Microbiological contamination is a serious issue for all food products. We conducted tests for total plate count (TPC) and for presence of yeast and mould, E. coli, and Salmonella. These microorganisms are responsible for many food-borne diseases. Due to improper or poor hygienic condition during the manufacturing process, microorganisms may occur in the finished product.
Brown & Polson and Shree Krishna complied with all microbiological parameters.
Total plate count in Weikfield was found to be beyond the acceptable limit and hence not considered to be desirable for consumers.
Unlike many other disease-causing bacteria, E. coli can lead to an infestation even if ingested only in a small amount. In all of the tested brands of custard powder, E. coli was found below 10 cfu per gram.
Total plate count is the amount of viable bacteria in a food product and serves as a key indicator of the product’s overall quality and safety.
High yeast and mould count in a food product is not desirable and indicates improper plant sanitation control, improper packing, and faulty storage. Only in Brown & Polson, Classic and Shree Krishna was the yeast and mould count found to be less than 10 cfu per gram.
Salmonella, the name of a group of bacteria, is one of the most common causes of food poisoning. In all the tested brands of custard powder, it was found absent in 25 grams.
High yeast and mould count in a food product is not desirable and indicates improper plant sanitation control, improper packing, and faulty storage.
Synthetic Colour (Non-Permitted Colour)
As per FSS Regulations, a few permitted colours can be added to custard powder.
Synthetic colour (non-permitted colour) was not detected in any of the brands.
As per FSS Regulations, lead in custard powder shall not be more than 2.5 ppm (for ‘foods not specified’ category).
Lead content was not detected in any of the brands.
As per FSS Regulations, total ash content, excluding added common salt (on dry basis), in custard powder shall not be more than 0.5 per cent.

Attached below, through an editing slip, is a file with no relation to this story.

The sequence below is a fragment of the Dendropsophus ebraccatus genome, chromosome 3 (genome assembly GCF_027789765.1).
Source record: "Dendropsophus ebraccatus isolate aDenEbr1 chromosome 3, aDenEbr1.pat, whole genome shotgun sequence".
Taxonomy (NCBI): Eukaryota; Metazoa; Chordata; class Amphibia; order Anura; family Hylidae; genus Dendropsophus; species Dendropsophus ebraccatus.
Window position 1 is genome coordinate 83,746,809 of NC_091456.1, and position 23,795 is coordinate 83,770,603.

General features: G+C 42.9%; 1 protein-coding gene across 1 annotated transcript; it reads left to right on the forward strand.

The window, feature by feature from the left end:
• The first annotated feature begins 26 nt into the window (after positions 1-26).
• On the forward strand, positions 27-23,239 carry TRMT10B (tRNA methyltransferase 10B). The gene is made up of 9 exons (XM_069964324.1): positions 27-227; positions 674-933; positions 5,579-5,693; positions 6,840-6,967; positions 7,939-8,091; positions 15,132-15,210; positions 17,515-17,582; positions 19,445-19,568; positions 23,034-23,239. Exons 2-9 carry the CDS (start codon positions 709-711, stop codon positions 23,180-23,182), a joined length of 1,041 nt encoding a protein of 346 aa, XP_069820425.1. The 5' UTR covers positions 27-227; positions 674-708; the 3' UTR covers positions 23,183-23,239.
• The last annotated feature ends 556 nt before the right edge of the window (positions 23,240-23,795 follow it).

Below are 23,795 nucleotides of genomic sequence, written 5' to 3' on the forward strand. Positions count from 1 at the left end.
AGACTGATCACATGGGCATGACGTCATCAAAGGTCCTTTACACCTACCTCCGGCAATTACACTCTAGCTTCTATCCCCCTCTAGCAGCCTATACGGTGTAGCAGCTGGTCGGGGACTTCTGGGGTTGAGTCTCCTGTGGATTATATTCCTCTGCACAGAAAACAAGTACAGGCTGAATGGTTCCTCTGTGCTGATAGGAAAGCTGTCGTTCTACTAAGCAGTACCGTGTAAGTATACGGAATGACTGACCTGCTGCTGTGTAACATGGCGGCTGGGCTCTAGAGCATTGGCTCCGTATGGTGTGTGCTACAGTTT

Total ash was found within the prescribed limit in all the brands. The least amount was found in Shree Krishna, followed by Brown & Polson.
The material shall be packed in clean, sound, and dry containers. The material shall be processed and packed under good hygienic conditions.
Brown & Polson, Tops, and Weikfield were in cardboard paper. Classic, Shree Krishna, and Mehak were in thermoplastic material.
The following information shall be clearly and indelibly marked on the label of each container/packet:
Name of the product
Trade name, if any
Name and address of manufacturer
Batch or code number
Net quantity in grams or kilograms
List of ingredients, in descending order of their composition by quantity
Statement with respect to addition of permitted colour and flavours
Month and year of manufacture
The words ‘Best before’ (month and year to be indicated)
Logo indicating ‘vegetarian’ or ‘non-vegetarian’ status
The importance of marking cannot be overemphasised, as it gives information about the characteristics of the product and/or claims of the manufacturer, all of which help consumers in choosing the product.
All brands except Mehak had labelling as per FSS requirement. Mehak did not give nutritional information.
Unit Price (Rs) of 100 grams
The unit price gives a fair idea about the cheapest and costliest brands.
In the 100 gm–200 gm category, Brown & Polson is the cheapest brand and Tops is the costliest.
In the 1 kg category, Classic is the cheapest and Mehak is costliest.